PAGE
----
If you’ve read Profitable Sales; A Contractor’s Guide, you know I take a dim view of penciling a salesperson’s pay. “Penciling” is an old-time phrase that means finding a way to reduce or cut back what’s owed. I wish you could be a mouse in my pocket when I get calls from both salespeople and from business owners discussing this issue. I can’t believe the creative lengths that some business owners will go to in order to not pay salespeople the commissions they earned.
Nothing happens until someone sells something, for a profit. If salespeople know the business owner will back them up and pay them fairly, they’re motivated to produce profitable sales. If they’re unhappy because they know that they might not get paid what they are due because of events outside their control, they won’t be as eager to produce. And if they aren’t making sales, the business is in trouble.
Sometimes it’s a potential client that will try to pencil the salesperson. That happened to me once.
I was working for another contractor and went to see a homeowner (who happened to be a CPA) about a project. I knew the homeowner; in fact, he’d called the company I was working for specifically because he knew me.
I arrived on time, asked my questions, got the answers, and explained that the next step was a design agreement. For whatever reason they had one excuse after another to not sign a design agreement that evening.
About two days later the owner of the company I was working for called me into his office and asked for my notes, estimate sheets and any other pertinent information I had regarding this homeowner. I asked why. He said, “They don’t want to deal with you anymore. They don’t want to pay your commission. They want to deal with me directly so we won’t have to charge them a commission on the sale.”
I said, “So if I give you all the info on this job, does that mean I’m out any commission for the job if you or someone else sells it?” He gave me a funny look and said, “Well, you didn’t sell the job so you aren’t entitled to any commission.” On that point he was right.
I knew from watching the company numbers that I was selling more work for the company than anyone else on staff. I explained to the owner that if he went that route, I wouldn’t be working for him any longer.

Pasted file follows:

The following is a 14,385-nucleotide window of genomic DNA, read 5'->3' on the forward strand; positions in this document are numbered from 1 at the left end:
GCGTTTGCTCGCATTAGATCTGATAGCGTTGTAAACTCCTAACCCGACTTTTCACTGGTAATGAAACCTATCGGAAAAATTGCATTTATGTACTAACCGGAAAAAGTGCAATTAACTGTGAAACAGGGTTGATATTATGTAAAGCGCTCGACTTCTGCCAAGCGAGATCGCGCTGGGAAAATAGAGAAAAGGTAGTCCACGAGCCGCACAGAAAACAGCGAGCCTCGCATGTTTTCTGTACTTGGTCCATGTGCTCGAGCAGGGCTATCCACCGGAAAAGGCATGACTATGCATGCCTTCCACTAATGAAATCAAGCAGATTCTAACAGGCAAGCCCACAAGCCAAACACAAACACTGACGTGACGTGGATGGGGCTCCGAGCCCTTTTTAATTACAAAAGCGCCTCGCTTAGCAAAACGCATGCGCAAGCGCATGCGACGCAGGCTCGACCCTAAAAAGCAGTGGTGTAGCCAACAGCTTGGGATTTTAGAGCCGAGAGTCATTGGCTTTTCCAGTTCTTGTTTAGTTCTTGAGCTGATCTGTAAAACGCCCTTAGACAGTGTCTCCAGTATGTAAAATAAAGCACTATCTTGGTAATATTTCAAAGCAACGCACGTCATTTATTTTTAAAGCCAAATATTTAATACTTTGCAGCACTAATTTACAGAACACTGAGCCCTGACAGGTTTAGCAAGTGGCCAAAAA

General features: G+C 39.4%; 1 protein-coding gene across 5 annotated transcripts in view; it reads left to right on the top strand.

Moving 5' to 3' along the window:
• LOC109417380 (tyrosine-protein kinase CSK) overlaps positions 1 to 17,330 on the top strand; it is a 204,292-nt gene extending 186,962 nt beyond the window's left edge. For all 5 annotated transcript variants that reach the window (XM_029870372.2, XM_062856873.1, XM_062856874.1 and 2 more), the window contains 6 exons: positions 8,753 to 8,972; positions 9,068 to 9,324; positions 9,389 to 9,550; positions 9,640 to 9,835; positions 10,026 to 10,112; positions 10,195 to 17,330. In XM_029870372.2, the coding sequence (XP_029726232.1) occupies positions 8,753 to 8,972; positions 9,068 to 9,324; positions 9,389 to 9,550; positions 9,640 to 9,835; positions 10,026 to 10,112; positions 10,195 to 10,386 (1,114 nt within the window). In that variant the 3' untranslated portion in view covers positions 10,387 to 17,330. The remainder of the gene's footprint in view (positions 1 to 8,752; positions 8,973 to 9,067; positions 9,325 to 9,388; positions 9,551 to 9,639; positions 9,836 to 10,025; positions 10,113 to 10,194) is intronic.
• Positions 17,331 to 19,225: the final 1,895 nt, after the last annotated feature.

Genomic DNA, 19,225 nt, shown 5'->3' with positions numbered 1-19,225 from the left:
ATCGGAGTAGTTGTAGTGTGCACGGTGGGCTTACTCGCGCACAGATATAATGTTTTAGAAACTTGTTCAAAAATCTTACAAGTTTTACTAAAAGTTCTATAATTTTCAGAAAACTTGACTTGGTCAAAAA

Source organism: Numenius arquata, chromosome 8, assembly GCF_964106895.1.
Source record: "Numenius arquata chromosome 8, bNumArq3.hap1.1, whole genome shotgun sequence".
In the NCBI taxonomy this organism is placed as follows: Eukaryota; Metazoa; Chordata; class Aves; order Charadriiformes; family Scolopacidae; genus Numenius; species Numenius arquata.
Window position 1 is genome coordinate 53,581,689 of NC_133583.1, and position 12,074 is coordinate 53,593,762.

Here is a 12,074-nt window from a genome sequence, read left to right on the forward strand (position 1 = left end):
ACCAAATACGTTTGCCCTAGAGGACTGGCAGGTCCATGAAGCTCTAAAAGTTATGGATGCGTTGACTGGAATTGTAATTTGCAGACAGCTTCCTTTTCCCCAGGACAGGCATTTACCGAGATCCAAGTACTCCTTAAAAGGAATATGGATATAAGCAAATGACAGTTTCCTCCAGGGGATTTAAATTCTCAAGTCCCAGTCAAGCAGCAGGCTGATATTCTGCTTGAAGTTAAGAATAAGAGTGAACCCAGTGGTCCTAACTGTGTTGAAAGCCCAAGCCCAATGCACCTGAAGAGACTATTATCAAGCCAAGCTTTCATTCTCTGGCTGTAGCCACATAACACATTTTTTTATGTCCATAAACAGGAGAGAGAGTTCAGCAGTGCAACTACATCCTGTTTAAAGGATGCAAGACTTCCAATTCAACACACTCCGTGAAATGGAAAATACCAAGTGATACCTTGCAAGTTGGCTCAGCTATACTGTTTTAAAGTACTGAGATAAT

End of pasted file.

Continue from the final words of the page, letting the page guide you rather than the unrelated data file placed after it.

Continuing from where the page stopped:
The next day he told me that he called the homeowner and told them that the price on the job would be the same regardless of who made the sale. The homeowner said they weren’t interested in working with us any longer, and they parted ways.
Sadly, that’s what he should have done when the homeowner first made the request. Agreeing to their request and then changing his mind made him look bad; if he’d told them no right up front, they might have accepted his answer and gone forward.
It also cost him a salesperson. I left the company shortly thereafter because I no longer trusted the owner. It wasn’t the first time he’d tried to short my paycheck but I wasn’t going to risk it happening again.
As the company owner, you set the rules under which your salespeople work. If they follow the rules, you pay them what you agreed to pay them. No stories, no excuses. If there’s a disagreement over a dime, pay them a dollar. Get out of their way and let them do their job.
This doesn’t mean that salespeople are free to set whatever price they want to make a sale and collect their commission. Every sale should be subject to office approval; if it’s sold short, the salesperson needs to go back and fix it with the homeowner. If a salesperson has a habit of selling jobs short (i.e., if it happens more than once or twice), you need to review their estimates before a job is quoted. We cover this in Profitable Sales.
But if you’ve reviewed and accepted the job and for whatever reason the gross or net profit ends up less than you expected, don’t make the salesperson pay for mistakes or problems in production that no one saw coming. If you do, you’ll have a hard time keeping good salespeople on staff, and that will cost your business more than the commissions you should have paid.
Pay Salespeople Fairly: Commission Sales
Paying a Salesperson: Commission on Sales, not Profit
The Downside of Commission Sales
Should Salespeople Have to Generate Leads?
The Salesperson’s Real Job
Referral Fees and Sales Commissions